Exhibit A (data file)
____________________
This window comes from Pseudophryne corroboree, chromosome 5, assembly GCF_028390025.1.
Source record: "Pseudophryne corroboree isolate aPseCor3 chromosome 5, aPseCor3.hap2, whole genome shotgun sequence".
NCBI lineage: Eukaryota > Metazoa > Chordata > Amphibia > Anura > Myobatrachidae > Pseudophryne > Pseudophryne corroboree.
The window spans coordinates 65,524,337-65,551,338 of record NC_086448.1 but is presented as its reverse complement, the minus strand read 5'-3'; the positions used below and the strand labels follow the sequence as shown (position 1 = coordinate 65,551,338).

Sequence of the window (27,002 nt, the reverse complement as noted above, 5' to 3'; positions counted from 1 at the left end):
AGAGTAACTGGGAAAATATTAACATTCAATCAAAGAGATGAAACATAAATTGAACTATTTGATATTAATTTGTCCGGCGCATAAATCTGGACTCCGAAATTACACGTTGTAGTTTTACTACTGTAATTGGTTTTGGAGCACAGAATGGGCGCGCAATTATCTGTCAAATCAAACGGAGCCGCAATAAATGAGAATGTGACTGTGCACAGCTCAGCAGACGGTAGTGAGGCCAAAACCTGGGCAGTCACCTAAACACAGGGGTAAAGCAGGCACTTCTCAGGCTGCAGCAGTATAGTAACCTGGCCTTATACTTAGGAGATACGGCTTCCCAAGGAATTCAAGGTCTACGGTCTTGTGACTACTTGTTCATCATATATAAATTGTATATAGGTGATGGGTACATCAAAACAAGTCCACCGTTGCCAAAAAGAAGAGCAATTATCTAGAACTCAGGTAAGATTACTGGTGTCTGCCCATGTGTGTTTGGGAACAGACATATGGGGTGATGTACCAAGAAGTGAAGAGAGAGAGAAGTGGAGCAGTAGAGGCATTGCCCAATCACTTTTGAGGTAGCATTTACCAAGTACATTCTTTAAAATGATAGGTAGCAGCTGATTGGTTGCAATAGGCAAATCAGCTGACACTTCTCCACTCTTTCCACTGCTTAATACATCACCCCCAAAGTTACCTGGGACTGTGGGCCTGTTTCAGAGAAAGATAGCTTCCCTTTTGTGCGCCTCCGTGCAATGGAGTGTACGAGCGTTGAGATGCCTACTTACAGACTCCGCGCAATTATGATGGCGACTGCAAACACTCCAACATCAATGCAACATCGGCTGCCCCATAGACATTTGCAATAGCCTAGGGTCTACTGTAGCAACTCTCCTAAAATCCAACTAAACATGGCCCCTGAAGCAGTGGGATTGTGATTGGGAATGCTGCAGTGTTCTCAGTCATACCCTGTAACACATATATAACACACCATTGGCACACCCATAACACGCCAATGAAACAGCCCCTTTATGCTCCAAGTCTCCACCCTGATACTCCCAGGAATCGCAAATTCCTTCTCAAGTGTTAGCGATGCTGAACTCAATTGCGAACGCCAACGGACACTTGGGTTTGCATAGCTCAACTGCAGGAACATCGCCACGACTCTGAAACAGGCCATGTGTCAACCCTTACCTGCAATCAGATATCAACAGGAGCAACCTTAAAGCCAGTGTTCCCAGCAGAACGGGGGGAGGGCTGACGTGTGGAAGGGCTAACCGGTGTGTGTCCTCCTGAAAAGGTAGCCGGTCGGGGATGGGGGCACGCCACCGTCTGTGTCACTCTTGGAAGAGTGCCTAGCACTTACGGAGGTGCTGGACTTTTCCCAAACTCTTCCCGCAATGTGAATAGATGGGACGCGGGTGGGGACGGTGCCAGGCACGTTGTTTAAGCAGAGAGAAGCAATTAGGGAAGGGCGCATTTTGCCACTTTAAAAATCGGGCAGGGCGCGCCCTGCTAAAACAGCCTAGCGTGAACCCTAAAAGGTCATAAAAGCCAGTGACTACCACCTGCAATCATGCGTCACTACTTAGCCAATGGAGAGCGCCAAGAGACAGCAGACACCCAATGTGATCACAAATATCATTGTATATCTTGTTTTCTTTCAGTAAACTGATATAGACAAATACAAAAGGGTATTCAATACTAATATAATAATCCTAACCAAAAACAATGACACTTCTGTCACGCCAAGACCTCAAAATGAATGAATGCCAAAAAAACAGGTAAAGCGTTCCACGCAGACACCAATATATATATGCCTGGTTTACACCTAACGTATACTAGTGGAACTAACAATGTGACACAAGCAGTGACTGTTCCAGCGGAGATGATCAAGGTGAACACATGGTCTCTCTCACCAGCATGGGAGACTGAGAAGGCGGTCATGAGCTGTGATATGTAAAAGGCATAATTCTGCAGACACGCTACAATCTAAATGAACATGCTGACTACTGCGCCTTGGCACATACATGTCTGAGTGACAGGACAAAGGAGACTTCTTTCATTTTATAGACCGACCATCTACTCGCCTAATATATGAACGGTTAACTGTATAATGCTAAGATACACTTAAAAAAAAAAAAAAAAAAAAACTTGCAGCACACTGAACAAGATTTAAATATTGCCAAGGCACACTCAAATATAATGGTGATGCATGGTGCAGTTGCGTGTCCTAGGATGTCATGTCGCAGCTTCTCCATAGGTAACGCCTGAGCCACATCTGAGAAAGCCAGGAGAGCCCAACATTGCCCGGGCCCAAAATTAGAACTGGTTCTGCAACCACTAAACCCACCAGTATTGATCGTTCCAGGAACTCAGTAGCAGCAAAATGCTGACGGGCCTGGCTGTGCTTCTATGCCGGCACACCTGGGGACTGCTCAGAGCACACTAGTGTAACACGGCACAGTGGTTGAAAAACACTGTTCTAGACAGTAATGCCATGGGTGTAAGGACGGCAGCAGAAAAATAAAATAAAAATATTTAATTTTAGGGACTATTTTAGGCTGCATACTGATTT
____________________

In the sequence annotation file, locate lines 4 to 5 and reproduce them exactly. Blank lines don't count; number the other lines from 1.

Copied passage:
The window spans coordinates 65,524,337-65,551,338 of record NC_086448.1 but is presented as its reverse complement, the minus strand read 5'-3'; the positions used below and the strand labels follow the sequence as shown (position 1 = coordinate 65,551,338).

Sequence of the window (27,002 nt, the reverse complement as noted above, 5' to 3'; positions counted from 1 at the left end):